"In hip hop, we create our own mythology".
As he charts his worries with music, love, and selling out, Testament is endearing, likeable, and clearly confident in his ability .
In an innovative blend of 18th century poetry, hip hop, and biography, the World-Record holding beatboxer and rapper Testament (AKA Andy Brooks) offers his theatrical debut. Wholly accessible for those uninitiated in either William Blake or hip hop, this self-assured show has glimpses of true vision.
William Blake occupies a unique place in the history of British poetry: a mystical "visionary" who was considered mad by his contemporaries. The homage to him reinvents Blake's mythology of four 'Zoas', or universal forces, embodying them with four 'hip hop pioneers' – Soweto Kinch, Ty, Jest, and Schlomo – all shone onto the walls in a projection controlled by the onstage decks of Scratch DJ World Champion, DJ Woody, stuttering and rewinding in a live mixtape of their filmed performance poetry. The set itself is a delight to look at, traversed with coloured wires and transformed by Dave Lynch's ambitious visuals, seeming to knock down the walls themselves or project a spinning London panorama.
I'd make the claim that no one is better set to bring Blake's words to a modern audience. Entangling Blake's canon with his own lines and rhymes, Testament's end result has a seamless momentum that gives the archaic a thrilling relevancy – which is all the more engaging for the exposition spent on how Blake inspired him. Blake's input, from the lesser-known The Four Zoas to a rehash of the canonical The Tyger ("Tyger! Tyger! Burning mics"), is respectfully and artfully woven into Testament's more modern vocabulary. And the more personal sections are no worse off. One section in particular, moving back and forth between his contradictory impulses as he basks in the euphoria of a church service, shows off an incisive verbal ability.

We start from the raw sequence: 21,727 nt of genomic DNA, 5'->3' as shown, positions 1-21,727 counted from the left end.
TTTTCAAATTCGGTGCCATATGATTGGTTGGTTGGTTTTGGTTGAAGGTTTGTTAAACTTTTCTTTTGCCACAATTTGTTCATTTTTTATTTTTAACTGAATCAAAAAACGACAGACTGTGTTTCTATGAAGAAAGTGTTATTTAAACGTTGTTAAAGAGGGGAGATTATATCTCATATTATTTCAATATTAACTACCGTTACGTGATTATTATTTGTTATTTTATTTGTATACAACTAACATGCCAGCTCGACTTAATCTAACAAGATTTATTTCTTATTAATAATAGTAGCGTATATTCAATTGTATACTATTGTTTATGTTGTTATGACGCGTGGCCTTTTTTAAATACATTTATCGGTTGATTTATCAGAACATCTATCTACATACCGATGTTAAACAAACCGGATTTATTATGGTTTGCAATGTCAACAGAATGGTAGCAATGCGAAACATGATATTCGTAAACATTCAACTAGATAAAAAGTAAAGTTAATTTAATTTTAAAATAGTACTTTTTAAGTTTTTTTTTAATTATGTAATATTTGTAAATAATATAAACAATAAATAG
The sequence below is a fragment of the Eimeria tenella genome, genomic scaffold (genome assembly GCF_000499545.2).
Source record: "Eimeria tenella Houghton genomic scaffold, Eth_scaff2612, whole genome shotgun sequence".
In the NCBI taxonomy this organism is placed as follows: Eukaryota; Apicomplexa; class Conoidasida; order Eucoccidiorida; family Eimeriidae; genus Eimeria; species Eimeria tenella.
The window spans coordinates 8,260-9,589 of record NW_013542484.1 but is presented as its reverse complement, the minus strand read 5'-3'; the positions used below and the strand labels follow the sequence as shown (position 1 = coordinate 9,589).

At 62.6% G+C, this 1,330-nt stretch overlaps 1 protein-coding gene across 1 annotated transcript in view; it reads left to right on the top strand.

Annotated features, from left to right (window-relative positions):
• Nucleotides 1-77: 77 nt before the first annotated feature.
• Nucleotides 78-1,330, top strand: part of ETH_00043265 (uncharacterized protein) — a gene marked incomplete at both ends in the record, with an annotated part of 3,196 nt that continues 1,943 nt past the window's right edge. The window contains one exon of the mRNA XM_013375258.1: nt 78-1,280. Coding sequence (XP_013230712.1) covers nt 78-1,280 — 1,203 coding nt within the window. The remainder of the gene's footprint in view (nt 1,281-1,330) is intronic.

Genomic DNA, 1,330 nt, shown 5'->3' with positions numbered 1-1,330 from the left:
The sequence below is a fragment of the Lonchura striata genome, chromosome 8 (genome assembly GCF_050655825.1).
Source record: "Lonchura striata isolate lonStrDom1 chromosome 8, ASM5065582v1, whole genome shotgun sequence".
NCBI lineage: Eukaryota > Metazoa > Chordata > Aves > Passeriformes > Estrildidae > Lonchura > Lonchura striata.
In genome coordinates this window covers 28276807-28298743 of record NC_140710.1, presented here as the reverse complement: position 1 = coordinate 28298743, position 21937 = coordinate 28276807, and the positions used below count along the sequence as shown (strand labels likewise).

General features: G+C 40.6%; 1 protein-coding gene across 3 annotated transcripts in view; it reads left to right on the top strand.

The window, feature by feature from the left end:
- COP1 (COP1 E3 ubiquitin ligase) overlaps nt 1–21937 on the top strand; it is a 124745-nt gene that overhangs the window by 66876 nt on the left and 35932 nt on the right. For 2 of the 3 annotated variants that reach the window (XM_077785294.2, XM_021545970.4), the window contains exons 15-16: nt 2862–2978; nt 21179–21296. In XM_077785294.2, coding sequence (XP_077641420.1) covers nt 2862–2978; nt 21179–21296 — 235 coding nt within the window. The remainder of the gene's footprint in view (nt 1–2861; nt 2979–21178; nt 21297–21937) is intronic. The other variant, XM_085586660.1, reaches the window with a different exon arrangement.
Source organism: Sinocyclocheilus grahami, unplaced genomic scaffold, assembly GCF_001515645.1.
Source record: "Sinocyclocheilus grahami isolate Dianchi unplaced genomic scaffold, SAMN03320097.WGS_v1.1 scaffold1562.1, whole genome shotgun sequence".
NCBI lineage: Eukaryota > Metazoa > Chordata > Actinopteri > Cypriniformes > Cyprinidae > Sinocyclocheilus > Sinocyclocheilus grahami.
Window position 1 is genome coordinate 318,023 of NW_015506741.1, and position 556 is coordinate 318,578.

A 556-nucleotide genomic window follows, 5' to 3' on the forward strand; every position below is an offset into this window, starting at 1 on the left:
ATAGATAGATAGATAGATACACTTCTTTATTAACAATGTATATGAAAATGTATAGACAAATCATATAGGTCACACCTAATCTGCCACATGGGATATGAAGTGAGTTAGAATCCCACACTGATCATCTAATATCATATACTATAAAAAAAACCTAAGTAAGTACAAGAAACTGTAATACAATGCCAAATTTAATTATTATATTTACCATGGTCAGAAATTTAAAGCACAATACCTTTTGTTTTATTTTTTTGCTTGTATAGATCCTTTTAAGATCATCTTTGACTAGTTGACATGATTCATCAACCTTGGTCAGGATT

Indeed, over the show's duration, more showcasing of Testament's talents might have been welcome. For the only real weakness to the show is in the spoken narrative, which takes up much of the stage time. Billed as 'a coming-of-age story with a difference', the biographical elements of the show never quite string into a coherent plot or commit to any particular strands. As he charts his worries with music, love, and selling out, Testament is endearing, likeable, and clearly confident in his ability from the get-go, though it becomes clear that he is not – particularly in the context of the shows he's competing with in Edinburgh – quite the actor or comedian that might have been needed to carry this show's story.
The account of his time running rap workshops in a young offender's prison is, however, warmly entertaining, particularly when impersonating the young musicians Alby and Tom, distinctly capturing their unique voices and styles, showing off Testament's true range when actually rapping in these different personas. The tendency to stress how emotional the story is does it a disservice, and a more capable dramatist might have been able to make more of this. But these are minor issues in a captivating multimedia show. Credit is due to director Tom Wright for tying the show's disparate elements into a tightly synchronised design.